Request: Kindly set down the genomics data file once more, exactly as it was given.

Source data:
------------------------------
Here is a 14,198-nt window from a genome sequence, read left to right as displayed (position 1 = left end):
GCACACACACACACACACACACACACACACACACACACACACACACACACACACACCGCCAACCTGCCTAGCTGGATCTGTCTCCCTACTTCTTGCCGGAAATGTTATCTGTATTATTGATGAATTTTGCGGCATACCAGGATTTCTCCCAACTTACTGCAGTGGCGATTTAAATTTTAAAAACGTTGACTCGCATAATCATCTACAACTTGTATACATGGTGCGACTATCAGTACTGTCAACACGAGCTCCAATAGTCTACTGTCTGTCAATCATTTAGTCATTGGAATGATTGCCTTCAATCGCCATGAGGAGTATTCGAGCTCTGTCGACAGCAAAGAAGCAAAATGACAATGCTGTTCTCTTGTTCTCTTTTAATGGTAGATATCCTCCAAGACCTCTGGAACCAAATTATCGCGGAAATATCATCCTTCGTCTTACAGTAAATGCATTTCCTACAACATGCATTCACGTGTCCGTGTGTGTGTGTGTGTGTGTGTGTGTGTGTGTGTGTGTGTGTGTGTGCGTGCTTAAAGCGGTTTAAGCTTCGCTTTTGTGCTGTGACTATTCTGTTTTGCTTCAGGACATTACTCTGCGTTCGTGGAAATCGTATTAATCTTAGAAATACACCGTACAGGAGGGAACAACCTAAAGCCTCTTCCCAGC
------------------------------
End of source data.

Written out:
Here is a 14,198-nt window from a genome sequence, read left to right as displayed (position 1 = left end):
GCACACACACACACACACACACACACACACACACACACACACACACACACACACACCGCCAACCTGCCTAGCTGGATCTGTCTCCCTACTTCTTGCCGGAAATGTTATCTGTATTATTGATGAATTTTGCGGCATACCAGGATTTCTCCCAACTTACTGCAGTGGCGATTTAAATTTTAAAAACGTTGACTCGCATAATCATCTACAACTTGTATACATGGTGCGACTATCAGTACTGTCAACACGAGCTCCAATAGTCTACTGTCTGTCAATCATTTAGTCATTGGAATGATTGCCTTCAATCGCCATGAGGAGTATTCGAGCTCTGTCGACAGCAAAGAAGCAAAATGACAATGCTGTTCTCTTGTTCTCTTTTAATGGTAGATATCCTCCAAGACCTCTGGAACCAAATTATCGCGGAAATATCATCCTTCGTCTTACAGTAAATGCATTTCCTACAACATGCATTCACGTGTCCGTGTGTGTGTGTGTGTGTGTGTGTGTGTGTGTGTGTGTGTGTGTGTGCGTGCTTAAAGCGGTTTAAGCTTCGCTTTTGTGCTGTGACTATTCTGTTTTGCTTCAGGACATTACTCTGCGTTCGTGGAAATCGTATTAATCTTAGAAATACACCGTACAGGAGGGAACAACCTAAAGCCTCTTCCCAGC